ERIC Number: ED147850
Record Type: RIE
Publication Date: 1977
Reference Count: 0
Developing Language Skills with Four Letter Words.
Chaplin, Miriam T.
The ability to use language as a means of thought expression is a growth process. It is necessary, therefore, for college-level developmental courses to concentrate on strengths stemming from the student's communication in an informal environment, rather than on skill deficiencies reflected in test scores. To achieve this, the teacher must know the student well: it is essential to hear what is said and to accept what is written, because the student's spoken and written words reflect the social contexts in which he or she lives. English teachers must create a stimulating environment that helps students experience a sense of control of, and active participation in, their own learning. Reading assignments should force retrospective, perspective, and introspective thought, so that students learn to formulate questions and to respect their own insights. In writing, assignments should be structured according to a three-step process: (1) discussion, to hear the ideas of others, (2) silent reflection on the ideas expressed in discussion, and (3) writing for a first self-analysis. The goal of the developmental course is to free students to use language for their own purposes. (MAI)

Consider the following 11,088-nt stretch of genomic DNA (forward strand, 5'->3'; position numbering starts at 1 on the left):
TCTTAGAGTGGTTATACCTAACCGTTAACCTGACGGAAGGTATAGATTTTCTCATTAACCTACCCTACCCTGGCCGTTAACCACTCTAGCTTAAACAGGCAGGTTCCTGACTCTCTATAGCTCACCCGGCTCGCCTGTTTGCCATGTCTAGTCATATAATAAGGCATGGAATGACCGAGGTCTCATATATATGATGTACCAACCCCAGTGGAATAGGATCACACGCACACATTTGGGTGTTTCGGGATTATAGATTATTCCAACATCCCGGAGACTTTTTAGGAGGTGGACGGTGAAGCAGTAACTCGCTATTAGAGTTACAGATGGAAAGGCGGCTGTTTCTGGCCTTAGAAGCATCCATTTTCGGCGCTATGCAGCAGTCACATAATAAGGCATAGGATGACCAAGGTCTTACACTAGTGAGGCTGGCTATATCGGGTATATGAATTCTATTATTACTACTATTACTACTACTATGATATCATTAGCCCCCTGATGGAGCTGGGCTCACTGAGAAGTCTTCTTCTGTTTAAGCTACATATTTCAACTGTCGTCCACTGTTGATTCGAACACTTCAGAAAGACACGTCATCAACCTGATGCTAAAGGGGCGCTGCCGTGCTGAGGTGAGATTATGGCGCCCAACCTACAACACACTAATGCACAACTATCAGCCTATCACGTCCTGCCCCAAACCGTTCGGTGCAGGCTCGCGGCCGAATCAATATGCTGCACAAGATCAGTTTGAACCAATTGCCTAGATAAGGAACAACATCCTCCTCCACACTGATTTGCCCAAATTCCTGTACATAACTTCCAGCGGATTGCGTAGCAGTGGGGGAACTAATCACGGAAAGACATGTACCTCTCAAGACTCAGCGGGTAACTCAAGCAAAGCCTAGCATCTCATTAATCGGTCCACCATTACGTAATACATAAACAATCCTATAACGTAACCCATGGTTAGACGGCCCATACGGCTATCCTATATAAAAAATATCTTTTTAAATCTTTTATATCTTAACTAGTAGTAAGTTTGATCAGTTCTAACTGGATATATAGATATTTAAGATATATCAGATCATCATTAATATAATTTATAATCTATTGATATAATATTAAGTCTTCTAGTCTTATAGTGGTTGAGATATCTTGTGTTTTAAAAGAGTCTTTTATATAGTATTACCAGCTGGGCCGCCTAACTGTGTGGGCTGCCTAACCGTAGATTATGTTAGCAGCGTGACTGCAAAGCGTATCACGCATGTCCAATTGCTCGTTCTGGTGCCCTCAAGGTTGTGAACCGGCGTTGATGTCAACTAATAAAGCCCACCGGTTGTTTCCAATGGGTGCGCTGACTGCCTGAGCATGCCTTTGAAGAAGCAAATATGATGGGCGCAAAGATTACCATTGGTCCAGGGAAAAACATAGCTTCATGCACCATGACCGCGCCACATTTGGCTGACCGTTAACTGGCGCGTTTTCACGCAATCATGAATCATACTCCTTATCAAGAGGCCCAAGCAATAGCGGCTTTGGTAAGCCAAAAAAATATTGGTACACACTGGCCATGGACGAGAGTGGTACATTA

Publication Type: Speeches/Meeting Papers
Education Level: N/A
Authoring Institution: N/A
Note: Paper presented at the Annual Meeting of the Conference on College Composition and Communication (28th, Kansas City, Missouri, March 31-April 2, 1977)